The use of household cleaning products during pregnancy and lower respiratory tract infections and wheezing during early life

Int J Public Health. 2013 Oct;58(5):757-64. doi: 10.1007/s00038-012-0417-2. Epub 2012 Oct 11.


Objective: To evaluate the effects of household use of cleaning products during pregnancy on infant wheezing and lower respiratory tract infections (LRTI).

Methods: In four prospective Spanish birth cohorts (n = 2,292), pregnant women reported the use of household cleaning products. When infants were 12-18 months old, current cleaning product use and infant's wheezing and LRTI were reported. Cohort-specific associations between the use of specific products and respiratory outcomes were evaluated using multivariable regression analyses and estimates were combined using random-effects meta-analyses.

Results: The period prevalence of LRTI was higher when sprays (combined odds ratio (OR) = 1.29; 95 % confidence interval (CI) 1.04-1.59) or air fresheners (OR = 1.29; CI 1.03-1.63) were used during pregnancy. The odds of wheezing increased with spray (OR = 1.37; CI 1.10-1.69) and solvent (OR = 1.30; CI 1.03-1.62) use. The associations between spray and air freshener use during pregnancy and both outcomes remained apparent when these products were not used after pregnancy. Nevertheless, the estimates were higher when post-natal exposure was included.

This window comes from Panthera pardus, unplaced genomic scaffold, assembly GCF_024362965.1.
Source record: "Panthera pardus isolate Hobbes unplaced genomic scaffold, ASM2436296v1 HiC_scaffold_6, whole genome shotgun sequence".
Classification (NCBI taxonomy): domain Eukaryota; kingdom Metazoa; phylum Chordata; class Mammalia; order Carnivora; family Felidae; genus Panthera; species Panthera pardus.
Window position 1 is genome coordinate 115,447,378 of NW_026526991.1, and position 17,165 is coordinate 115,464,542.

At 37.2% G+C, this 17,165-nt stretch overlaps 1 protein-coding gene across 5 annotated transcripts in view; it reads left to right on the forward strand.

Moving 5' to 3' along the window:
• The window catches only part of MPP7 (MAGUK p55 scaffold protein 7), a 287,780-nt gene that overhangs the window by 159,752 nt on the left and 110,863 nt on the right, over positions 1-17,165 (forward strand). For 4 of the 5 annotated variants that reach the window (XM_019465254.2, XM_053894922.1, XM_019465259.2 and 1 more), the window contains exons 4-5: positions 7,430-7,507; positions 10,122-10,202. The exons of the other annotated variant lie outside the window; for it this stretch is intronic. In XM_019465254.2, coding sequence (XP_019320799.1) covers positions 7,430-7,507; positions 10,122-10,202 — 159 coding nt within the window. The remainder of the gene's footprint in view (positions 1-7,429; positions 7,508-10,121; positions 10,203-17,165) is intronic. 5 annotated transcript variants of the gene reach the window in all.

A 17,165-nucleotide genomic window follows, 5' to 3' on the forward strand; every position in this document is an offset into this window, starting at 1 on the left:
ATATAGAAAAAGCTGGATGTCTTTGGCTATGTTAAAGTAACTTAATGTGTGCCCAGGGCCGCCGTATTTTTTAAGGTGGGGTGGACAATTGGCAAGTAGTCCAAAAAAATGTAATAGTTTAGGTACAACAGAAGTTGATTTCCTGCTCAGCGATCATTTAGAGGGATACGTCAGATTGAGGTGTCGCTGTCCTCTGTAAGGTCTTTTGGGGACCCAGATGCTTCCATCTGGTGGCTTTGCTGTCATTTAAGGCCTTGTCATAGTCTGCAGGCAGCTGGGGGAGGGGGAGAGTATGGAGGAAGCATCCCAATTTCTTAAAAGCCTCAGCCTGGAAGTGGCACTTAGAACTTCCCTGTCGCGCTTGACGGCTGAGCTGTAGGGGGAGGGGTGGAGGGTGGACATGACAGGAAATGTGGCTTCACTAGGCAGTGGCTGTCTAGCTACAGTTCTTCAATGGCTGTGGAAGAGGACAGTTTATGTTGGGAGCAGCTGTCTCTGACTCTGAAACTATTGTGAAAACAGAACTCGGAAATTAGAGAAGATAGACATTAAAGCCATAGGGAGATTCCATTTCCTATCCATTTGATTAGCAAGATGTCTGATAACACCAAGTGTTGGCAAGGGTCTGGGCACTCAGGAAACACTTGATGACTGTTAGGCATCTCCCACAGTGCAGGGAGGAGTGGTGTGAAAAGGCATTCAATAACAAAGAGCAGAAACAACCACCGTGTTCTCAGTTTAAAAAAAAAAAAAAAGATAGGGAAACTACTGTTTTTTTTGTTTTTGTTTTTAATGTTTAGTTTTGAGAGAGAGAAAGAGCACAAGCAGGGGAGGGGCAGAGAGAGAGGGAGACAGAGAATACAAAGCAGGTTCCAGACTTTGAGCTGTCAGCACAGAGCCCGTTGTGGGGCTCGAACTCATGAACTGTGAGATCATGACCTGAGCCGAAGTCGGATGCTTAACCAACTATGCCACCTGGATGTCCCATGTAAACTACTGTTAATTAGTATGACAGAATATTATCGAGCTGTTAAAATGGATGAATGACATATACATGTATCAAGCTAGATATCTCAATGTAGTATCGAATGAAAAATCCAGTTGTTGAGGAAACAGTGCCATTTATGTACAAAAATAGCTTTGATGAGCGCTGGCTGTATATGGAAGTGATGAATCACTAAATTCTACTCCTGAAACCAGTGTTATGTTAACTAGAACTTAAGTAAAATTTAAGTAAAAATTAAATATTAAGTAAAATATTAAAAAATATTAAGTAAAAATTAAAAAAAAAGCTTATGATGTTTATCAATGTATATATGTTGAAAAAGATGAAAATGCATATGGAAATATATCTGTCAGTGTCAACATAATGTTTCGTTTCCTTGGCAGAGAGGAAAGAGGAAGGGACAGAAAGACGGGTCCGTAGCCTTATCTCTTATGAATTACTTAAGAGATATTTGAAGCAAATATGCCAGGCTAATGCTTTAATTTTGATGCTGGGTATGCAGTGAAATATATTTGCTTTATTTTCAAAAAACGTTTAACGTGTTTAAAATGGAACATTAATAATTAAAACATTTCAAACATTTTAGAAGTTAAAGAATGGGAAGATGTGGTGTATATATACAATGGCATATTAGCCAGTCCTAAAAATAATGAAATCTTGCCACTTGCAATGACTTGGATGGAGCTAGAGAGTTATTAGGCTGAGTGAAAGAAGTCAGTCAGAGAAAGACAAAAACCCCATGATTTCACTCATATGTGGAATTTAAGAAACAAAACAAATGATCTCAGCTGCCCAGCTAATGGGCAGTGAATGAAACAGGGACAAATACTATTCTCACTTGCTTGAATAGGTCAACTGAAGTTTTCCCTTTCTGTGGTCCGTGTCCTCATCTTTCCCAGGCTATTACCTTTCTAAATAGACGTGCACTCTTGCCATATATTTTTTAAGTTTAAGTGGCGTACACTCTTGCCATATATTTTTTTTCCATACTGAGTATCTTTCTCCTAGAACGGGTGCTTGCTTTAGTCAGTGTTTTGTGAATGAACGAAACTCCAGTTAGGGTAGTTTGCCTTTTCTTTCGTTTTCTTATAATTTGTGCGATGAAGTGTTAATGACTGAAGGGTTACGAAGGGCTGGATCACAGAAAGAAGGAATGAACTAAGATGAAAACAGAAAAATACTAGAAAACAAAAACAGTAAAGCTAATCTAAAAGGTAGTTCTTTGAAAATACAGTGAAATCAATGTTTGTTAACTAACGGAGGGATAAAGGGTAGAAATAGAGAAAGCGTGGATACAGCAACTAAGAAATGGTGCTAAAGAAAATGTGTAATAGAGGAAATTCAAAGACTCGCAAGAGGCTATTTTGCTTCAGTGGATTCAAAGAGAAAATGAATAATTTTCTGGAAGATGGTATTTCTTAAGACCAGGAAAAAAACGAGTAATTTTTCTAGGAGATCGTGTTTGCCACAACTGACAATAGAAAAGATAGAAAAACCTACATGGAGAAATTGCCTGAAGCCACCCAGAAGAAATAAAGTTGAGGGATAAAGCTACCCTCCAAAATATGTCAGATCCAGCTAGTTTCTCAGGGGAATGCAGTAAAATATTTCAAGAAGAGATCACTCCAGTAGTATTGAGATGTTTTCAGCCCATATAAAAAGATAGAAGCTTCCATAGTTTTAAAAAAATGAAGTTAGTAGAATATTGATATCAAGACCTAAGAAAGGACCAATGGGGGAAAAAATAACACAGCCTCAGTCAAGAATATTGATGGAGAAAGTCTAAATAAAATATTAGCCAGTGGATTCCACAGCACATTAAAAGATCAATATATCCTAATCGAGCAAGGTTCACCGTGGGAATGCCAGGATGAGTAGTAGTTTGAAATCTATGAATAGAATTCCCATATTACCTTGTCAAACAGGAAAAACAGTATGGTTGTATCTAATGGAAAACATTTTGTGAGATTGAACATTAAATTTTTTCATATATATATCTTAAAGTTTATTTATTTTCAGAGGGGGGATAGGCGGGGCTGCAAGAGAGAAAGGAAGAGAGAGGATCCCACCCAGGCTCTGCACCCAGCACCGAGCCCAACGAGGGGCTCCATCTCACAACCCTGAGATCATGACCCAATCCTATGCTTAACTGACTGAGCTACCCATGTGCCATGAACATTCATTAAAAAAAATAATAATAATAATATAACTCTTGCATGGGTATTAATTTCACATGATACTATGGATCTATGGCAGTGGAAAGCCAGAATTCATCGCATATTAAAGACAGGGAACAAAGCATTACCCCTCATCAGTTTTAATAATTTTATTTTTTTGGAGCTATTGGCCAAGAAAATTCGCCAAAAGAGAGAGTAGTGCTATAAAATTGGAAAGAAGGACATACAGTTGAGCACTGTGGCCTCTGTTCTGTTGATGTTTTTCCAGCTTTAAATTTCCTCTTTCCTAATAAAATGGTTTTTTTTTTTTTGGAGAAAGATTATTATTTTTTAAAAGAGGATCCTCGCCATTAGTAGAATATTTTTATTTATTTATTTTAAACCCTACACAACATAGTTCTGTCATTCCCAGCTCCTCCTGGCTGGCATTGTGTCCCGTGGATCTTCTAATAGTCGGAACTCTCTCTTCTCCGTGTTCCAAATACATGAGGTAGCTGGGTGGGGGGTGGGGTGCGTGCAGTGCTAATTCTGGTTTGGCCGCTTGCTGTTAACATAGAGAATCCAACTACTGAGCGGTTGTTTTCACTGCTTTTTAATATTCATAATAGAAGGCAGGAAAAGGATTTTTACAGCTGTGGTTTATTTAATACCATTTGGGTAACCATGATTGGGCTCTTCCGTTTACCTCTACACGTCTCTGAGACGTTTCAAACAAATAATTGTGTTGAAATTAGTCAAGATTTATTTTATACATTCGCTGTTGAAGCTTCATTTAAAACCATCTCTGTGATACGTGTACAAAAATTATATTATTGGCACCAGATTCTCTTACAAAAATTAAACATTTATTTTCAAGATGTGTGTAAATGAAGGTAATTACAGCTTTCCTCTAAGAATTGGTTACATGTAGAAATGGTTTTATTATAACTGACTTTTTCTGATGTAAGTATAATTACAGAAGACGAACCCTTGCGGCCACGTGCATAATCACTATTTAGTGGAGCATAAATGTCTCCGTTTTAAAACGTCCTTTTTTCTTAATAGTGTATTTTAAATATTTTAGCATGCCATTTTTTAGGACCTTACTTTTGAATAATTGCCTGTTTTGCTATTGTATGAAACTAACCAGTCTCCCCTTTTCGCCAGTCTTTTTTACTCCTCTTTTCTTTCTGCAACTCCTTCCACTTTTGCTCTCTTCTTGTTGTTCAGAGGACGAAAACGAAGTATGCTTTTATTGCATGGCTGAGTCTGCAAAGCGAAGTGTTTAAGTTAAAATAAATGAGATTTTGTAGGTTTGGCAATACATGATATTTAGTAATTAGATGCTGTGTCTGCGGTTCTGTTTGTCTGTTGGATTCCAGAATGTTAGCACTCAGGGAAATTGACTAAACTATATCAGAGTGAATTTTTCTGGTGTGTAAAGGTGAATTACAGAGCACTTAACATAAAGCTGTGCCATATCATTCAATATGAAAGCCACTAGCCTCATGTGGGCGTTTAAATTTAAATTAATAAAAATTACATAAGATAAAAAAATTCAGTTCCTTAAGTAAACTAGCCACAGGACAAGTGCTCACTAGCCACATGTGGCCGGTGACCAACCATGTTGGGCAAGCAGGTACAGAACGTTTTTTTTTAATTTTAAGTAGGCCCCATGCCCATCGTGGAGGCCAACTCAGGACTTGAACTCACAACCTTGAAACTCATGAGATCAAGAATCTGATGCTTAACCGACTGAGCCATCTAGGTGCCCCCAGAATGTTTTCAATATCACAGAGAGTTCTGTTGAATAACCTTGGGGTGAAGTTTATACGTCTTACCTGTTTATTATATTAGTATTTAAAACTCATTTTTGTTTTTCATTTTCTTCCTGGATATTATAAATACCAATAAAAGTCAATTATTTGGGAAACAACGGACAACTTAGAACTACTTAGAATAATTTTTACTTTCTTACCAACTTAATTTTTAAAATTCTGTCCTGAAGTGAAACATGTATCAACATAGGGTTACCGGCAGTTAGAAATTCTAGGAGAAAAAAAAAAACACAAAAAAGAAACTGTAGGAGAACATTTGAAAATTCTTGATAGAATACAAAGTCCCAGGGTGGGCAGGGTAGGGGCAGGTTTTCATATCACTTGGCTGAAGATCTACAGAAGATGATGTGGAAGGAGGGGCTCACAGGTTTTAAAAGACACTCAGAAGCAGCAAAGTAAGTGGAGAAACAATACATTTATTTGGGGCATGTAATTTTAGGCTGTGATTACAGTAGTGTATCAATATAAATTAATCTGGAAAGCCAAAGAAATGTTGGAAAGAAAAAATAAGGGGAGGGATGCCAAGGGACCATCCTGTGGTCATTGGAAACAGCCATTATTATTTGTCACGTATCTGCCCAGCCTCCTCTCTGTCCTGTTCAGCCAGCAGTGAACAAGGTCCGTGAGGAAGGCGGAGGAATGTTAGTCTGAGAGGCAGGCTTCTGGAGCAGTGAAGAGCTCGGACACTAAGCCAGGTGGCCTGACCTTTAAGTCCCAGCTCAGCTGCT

Conclusion: The use of cleaning sprays, air fresheners and solvents during pregnancy may increase the risk of wheezing and infections in the offspring.

Publication types

  • Research Support, Non-U.S. Gov't

MeSH terms

  • Detergents / adverse effects*
  • Female
  • Household Work
  • Humans
  • Infant
  • Male
  • Maternal Exposure / statistics & numerical data*
  • Pregnancy
  • Prenatal Exposure Delayed Effects / epidemiology*
  • Prevalence
  • Respiratory Sounds*
  • Respiratory Tract Infections / epidemiology*
  • Sex Factors
  • Socioeconomic Factors
  • Spain / epidemiology


  • Detergents